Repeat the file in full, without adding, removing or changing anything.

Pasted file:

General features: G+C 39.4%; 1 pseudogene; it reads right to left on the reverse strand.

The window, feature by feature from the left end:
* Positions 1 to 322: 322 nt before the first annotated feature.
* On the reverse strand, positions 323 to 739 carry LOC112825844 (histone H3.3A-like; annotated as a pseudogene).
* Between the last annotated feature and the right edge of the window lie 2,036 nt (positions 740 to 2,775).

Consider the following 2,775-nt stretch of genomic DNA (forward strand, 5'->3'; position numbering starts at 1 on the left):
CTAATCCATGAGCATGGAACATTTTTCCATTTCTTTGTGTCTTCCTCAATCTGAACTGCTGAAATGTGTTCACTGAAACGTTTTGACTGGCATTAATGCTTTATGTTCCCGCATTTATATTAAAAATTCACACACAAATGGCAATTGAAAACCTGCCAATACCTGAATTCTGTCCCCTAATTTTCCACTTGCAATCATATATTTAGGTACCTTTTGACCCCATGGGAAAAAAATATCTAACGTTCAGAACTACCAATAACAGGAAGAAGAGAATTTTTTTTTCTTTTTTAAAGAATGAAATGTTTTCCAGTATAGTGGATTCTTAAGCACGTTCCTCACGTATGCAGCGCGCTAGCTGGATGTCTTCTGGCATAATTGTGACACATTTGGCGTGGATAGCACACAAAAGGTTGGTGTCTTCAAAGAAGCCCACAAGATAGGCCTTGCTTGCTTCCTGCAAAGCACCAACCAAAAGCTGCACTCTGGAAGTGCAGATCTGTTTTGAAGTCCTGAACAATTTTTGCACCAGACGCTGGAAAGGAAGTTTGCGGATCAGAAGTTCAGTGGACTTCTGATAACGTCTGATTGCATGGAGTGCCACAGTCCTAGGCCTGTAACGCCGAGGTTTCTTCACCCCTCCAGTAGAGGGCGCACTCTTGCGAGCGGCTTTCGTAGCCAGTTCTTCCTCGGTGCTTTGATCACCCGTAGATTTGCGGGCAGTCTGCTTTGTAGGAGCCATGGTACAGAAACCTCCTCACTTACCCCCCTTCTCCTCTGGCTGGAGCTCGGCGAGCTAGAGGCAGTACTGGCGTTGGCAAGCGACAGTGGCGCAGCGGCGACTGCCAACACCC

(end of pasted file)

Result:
General features: G+C 39.4%; 1 pseudogene; it reads right to left on the reverse strand.

The window, feature by feature from the left end:
* Positions 1 to 322: 322 nt before the first annotated feature.
* On the reverse strand, positions 323 to 739 carry LOC112825844 (histone H3.3A-like; annotated as a pseudogene).
* Between the last annotated feature and the right edge of the window lie 2,036 nt (positions 740 to 2,775).

Consider the following 2,775-nt stretch of genomic DNA (forward strand, 5'->3'; position numbering starts at 1 on the left):
CTAATCCATGAGCATGGAACATTTTTCCATTTCTTTGTGTCTTCCTCAATCTGAACTGCTGAAATGTGTTCACTGAAACGTTTTGACTGGCATTAATGCTTTATGTTCCCGCATTTATATTAAAAATTCACACACAAATGGCAATTGAAAACCTGCCAATACCTGAATTCTGTCCCCTAATTTTCCACTTGCAATCATATATTTAGGTACCTTTTGACCCCATGGGAAAAAAATATCTAACGTTCAGAACTACCAATAACAGGAAGAAGAGAATTTTTTTTTCTTTTTTAAAGAATGAAATGTTTTCCAGTATAGTGGATTCTTAAGCACGTTCCTCACGTATGCAGCGCGCTAGCTGGATGTCTTCTGGCATAATTGTGACACATTTGGCGTGGATAGCACACAAAAGGTTGGTGTCTTCAAAGAAGCCCACAAGATAGGCCTTGCTTGCTTCCTGCAAAGCACCAACCAAAAGCTGCACTCTGGAAGTGCAGATCTGTTTTGAAGTCCTGAACAATTTTTGCACCAGACGCTGGAAAGGAAGTTTGCGGATCAGAAGTTCAGTGGACTTCTGATAACGTCTGATTGCATGGAGTGCCACAGTCCTAGGCCTGTAACGCCGAGGTTTCTTCACCCCTCCAGTAGAGGGCGCACTCTTGCGAGCGGCTTTCGTAGCCAGTTCTTCCTCGGTGCTTTGATCACCCGTAGATTTGCGGGCAGTCTGCTTTGTAGGAGCCATGGTACAGAAACCTCCTCACTTACCCCCCTTCTCCTCTGGCTGGAGCTCGGCGAGCTAGAGGCAGTACTGGCGTTGGCAAGCGACAGTGGCGCAGCGGCGACTGCCAACACCC